The Federal Reserve Board’s latest Report on the Economic Well-Being of U.S. Householdsfinds that economic well-being has generally improved over the past five years. The report notes that 74 percent of adults reported they were doing at least OK financially in 2017‑‑up 10 percentage points from the first survey in 2013. Even so, notable differences remain across race, ethnicity, education groups, and locations and many individuals still struggle to repay college loans, handle small emergency expenses, and manage retirement savings.
The report draws from the Board’s fifth annual Survey of Household Economics and Decisionmaking (SHED) and examines the economic well-being and financial lives of Americans and their families. In November and December 2017, more than 12,000 people participated in the survey. They described their experiences on a wide range of topics, including income, employment, unexpected expenses, banking and credit, housing, education, and retirement planning.
Among the new topics covered in this year’s report is the relationship between the opioid epidemic and local economic conditions. One in five adults personally knows someone who has been addicted to opioids, and those who do have somewhat less favorable assessments of economic conditions. Still, over half of adults exposed to opioid addiction say that their local economy is good or excellent, suggesting a role for factors beyond economic conditions in understanding the crisis.
“This year’s survey finds that rising levels of employment are translating into improved financial conditions for many but not all Americans, with one third now reporting they are living comfortably and another 40 percent reporting they are doing ok financially,” said Federal Reserve Board Governor Lael Brainard. “Even with the improvement in financial outlook, however, 40 percent still say they cannot cover a $400 emergency expense, or would do so by borrowing or selling something. We learned that about one in five adults knows someone with addiction to opioids or painkillers; whites are about twice as likely to have such exposure as blacks and Hispanics; and exposure does not vary much by education level or by local economic conditions.”
The Board’s SHED data looks at how individuals are managing their finances and making decisions vital to their financial lives and futures. Alongside the economic gains observed since the Great Recession, this report also notes challenges faced by people who are trying to piece together multiple jobs or who are struggling to establish emergency savings. The Board will continue to follow these developments.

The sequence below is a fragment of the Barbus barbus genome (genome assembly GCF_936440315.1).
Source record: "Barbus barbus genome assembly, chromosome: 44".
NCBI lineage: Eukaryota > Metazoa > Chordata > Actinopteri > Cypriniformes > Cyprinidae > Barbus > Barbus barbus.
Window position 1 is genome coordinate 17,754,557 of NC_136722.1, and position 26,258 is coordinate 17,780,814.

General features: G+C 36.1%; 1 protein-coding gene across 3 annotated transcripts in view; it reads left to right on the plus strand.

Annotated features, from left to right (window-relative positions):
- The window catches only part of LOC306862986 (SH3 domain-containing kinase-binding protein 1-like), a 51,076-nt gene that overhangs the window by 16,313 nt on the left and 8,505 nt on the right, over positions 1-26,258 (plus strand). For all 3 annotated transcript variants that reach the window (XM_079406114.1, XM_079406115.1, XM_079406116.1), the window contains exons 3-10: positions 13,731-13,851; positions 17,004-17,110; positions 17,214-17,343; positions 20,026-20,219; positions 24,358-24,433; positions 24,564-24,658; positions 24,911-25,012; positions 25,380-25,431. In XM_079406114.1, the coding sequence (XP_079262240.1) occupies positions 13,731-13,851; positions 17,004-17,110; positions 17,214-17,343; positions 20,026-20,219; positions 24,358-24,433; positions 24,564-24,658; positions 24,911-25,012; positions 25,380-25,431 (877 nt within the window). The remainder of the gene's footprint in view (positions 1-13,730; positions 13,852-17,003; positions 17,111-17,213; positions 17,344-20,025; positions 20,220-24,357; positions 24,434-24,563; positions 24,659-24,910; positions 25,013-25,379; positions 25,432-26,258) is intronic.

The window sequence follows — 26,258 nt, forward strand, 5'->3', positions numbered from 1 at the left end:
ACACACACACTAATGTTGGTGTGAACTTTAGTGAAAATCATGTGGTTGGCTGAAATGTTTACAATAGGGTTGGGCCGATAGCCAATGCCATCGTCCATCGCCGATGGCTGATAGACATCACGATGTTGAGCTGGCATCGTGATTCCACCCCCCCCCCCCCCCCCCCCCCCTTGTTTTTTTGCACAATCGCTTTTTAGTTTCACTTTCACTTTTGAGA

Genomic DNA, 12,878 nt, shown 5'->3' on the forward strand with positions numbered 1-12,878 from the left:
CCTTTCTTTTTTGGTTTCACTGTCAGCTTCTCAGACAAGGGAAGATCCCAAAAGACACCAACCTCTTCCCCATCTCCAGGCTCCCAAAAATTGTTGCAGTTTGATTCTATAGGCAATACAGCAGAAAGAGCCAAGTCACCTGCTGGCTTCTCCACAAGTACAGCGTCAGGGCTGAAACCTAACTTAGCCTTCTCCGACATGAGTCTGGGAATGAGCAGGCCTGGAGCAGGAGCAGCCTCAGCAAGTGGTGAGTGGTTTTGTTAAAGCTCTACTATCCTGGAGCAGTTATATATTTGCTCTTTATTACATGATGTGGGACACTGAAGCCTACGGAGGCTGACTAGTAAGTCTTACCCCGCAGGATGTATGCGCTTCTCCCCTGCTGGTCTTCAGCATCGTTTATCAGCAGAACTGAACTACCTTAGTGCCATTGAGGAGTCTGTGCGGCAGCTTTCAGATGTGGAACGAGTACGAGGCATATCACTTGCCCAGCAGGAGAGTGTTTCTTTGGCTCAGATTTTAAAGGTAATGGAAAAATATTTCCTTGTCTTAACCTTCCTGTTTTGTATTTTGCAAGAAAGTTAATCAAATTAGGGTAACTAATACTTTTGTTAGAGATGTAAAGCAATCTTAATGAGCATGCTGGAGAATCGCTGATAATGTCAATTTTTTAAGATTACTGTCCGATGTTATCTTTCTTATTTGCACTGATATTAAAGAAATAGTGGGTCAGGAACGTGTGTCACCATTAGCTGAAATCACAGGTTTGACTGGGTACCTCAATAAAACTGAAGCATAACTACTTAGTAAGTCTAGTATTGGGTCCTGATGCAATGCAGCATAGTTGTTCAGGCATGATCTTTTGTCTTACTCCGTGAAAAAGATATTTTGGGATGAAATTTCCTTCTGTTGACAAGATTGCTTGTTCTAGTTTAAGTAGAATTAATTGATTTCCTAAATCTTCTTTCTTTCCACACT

Among the report’s other key findings:
- Individuals of all education levels, races, and ethnicities have shared in the economic expansion over the past five years, although reported well-being remains lower for racial and ethnic minorities and those with less educational attainment
- Most workers are satisfied with the wages and benefits from their current job and are optimistic about their future job opportunities. Even so, challenges including irregular job scheduling remain. One in six workers have irregular work schedules that they did not request, and one in ten receive their work schedule less than a week in advance
- Many adults are struggling to save for retirement, and less than two-fifths believe that they are on track with their savings. While preparedness for retirement increases with age, concerns about inadequate savings are still common for those nearing retirement
- Four in 10 adults, if faced with an unexpected expense of $400, would either not be able to cover it or would cover it by selling something or borrowing money. This is an improvement from half of adults in 2013 being ill-prepared for such an expense
Other data on urban and rural geographic differences and national and local views are also in the report. Survey data files from the report are available for download. The report, downloadable data, and a video summarizing the survey’s findings may be found at: https://www.federalreserve.gov/consumerscommunities/shed.htm.